Providing Feedback

Learning Objectives

Identify how to respond productively to others.

Several aspects of feedback have been discussed thus far. It is worth reiterating that people give feedback all the time, just like people are listeners all the time. While feedback is given frequently, how well it is done is another matter entirely. Just like active listening takes practice, effective feedback does too.

Some speakers like for the audience to hold their comments until the end. Others like more interaction with the audience and encourage comments throughout their presentation. In either case, how the feedback is delivered is important to consider. For speakers who allow for questions throughout the presentation, questions can help both the listener and the speaker. The listener can show that they are engaged but may need clarification based on their question. The communicator now knows that they may need to make their points more clearly, or may need to go over the point again for the benefit of the group.

A man looking out the window

Too much negative feedback can make people disengage.

When giving verbal feedback, you want the feedback receiver to be open to what is said. Therefore, how the feedback is given is important. Let’s consider the following scenario. Juan spent a month preparing a webinar for his team at work. During the opening session, Juan pauses and asks if there are any questions. One of the teammates says to Juan, “what you said makes no sense at all.” How do you think that Juan feels? He probably feels pretty bad, which could negatively influence his performance during the rest of the webinar.

Providing verbal feedback that focuses negatively on the speaker personally should be avoided. There is no gain from telling the presenter (or a friend) that “what you said makes no sense at all.” The negativity can cause the person to close their mind to anything else you have to say, which essentially shuts down the person’s ability to listen actively to the feedback. Now, keep in mind that there are differences in interpersonal relationships and cultures. What is considered negative by some may not be negative in others. Again, it is important to consider the group context.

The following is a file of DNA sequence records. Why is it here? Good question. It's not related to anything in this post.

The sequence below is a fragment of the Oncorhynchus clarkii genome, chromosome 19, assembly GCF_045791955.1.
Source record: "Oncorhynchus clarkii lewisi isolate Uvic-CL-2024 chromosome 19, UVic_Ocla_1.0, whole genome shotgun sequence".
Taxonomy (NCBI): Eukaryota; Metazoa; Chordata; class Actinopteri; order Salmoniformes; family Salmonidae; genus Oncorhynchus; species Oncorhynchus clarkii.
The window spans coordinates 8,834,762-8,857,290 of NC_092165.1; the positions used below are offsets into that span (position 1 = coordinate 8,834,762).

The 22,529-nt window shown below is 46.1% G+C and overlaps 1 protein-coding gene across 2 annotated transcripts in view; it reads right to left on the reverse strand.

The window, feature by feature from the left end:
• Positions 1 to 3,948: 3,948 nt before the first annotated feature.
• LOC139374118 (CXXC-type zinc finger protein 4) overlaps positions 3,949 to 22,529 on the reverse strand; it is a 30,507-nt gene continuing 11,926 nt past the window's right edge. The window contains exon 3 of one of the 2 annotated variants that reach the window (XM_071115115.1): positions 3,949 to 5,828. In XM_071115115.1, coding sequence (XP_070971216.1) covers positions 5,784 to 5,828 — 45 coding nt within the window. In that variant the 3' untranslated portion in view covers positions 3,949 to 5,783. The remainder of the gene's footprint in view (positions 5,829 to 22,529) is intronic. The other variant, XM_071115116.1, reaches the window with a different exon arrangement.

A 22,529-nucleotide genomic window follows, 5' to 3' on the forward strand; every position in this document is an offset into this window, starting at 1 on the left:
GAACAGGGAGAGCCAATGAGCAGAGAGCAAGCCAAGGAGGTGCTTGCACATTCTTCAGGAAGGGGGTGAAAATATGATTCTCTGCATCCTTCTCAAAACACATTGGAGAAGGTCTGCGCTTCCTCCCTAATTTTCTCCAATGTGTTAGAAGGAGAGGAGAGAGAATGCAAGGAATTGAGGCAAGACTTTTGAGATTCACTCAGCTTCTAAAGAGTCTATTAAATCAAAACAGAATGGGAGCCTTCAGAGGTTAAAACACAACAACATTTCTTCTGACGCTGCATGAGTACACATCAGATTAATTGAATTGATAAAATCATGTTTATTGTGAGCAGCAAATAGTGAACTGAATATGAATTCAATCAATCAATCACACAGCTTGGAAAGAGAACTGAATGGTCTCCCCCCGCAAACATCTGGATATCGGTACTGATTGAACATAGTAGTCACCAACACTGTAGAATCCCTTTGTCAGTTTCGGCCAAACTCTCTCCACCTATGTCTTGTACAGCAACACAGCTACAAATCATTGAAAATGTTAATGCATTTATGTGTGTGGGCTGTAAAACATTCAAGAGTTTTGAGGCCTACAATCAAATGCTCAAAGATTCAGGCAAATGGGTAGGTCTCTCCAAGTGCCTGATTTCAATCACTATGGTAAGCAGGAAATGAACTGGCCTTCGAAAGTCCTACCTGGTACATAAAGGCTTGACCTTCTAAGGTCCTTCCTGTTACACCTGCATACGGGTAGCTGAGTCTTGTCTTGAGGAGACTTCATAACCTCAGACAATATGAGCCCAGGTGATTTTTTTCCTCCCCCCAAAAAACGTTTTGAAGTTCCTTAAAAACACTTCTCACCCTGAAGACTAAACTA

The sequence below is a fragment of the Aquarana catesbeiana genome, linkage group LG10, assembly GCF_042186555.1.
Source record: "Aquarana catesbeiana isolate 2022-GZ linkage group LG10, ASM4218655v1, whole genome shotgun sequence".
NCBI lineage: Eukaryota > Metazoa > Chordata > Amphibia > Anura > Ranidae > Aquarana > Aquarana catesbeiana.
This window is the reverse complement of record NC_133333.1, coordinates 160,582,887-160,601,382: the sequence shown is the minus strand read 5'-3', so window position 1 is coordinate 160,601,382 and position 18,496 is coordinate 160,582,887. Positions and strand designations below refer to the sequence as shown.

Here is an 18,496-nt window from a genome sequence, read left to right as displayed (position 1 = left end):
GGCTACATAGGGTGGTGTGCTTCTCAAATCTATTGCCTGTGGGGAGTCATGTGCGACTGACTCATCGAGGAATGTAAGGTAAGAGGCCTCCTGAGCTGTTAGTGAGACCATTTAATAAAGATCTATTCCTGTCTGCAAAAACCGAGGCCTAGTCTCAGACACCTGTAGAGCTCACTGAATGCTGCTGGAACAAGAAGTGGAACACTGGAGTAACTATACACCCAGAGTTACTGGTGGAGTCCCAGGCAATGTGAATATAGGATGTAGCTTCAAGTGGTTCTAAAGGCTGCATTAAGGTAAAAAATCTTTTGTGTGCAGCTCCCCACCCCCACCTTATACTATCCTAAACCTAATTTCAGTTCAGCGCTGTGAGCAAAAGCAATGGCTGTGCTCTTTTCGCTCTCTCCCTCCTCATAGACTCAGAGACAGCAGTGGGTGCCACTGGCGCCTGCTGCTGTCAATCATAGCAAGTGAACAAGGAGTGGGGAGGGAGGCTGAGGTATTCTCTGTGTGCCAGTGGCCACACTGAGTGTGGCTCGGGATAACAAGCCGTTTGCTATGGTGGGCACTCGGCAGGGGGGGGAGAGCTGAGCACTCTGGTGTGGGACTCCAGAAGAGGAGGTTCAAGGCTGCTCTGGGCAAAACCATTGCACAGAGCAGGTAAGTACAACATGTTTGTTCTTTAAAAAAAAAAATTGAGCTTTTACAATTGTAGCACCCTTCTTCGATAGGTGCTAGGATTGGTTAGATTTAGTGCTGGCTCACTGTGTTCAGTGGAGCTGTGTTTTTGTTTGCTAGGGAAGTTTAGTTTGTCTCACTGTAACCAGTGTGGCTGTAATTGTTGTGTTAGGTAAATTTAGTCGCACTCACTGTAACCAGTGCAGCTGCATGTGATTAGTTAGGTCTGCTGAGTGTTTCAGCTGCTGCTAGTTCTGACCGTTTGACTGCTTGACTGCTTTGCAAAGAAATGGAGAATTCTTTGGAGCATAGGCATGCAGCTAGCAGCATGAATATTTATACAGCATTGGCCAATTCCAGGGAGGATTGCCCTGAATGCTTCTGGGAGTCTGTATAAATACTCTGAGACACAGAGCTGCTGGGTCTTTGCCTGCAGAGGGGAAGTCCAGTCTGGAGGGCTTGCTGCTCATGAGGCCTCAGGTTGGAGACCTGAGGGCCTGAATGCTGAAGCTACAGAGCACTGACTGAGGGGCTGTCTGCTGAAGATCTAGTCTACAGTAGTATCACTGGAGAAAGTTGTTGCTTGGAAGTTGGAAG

This is where effective feedback practice is essential. Let’s go back to Juan. The teammate really does not understand what he is saying. It is a good idea to tell Juan that he is lost. One way to tell Juan he is lost is to give negative feedback in a positive format. To do this, the teammate starts with saying something positive, “I’m really enjoying this webinar.” Then moves on to be specific about the item not understood and not focus on Juan as a speaker. “Could xxx be clarified further? I really want to understand xxx.” This method is called the sandwich method.

The Sandwich Method

A lettuce, tomato, and cucumber sandwich.The sandwich method is when a person delivers negative feedback by placing it between positive statements. Let’s take the response above: “I’m really enjoying this webinar. Could xxx be clarified further? I really want to understand xxx.” First, be honest with your positive statement. Observe behaviors that you like. The teammate does this by saying they enjoy the webinar; they are noting that their watching the webinar (behavior) is positive. This affirming statement helps the speaker to feel more open and confident about their presentation. Then, by stating what is problematic specifically takes the negative feedback away from a personal criticism.

Notice that the listener avoided the pronoun you. The pronoun you makes it seem like the person did something wrong; it makes the feedback personal. Therefore, “what you said makes no sense at all” focuses on Juan because he is the one speaking. Saying “Could xxx be clarified further?” moves the question away from the personal to a more specific item.

The teammate finished by stating, “I really want to understand xxx.” This is a positive statement. It shows the speaker that they are engaged in the webinar, are actively listening, and are invested in the overall content. Thus, in this case, the sandwich method does a nice job of framing a negative statement (do not understand) into a positive comment that solicits clarification.

Some speakers prefer that all comments and questions are given at the end of the presentation. If this is the case, it is helpful to write down what question or comment you have in the moment. You don’t have to write much. Just write enough that it will remind you what you wanted to say, or ask, at the end of the speech. This technique allows you to spend a very short amount of time writing so you can continue actively listening to the communicator.

For most speech classes, you will be providing feedback to your peers. It is a great way to practice giving effective feedback; it will help you with providing usable feedback throughout your life. In many cases, you will be giving this feedback through a form your educator furnishes. You can apply the same feedback elements in the written form. Remember to listen and observe actively, focus on behaviors, be specific, and be reasonable. You can write what went well and mean it. You can also state where there is room for improvement in a reasonable, specific, and behavior-focused manner.

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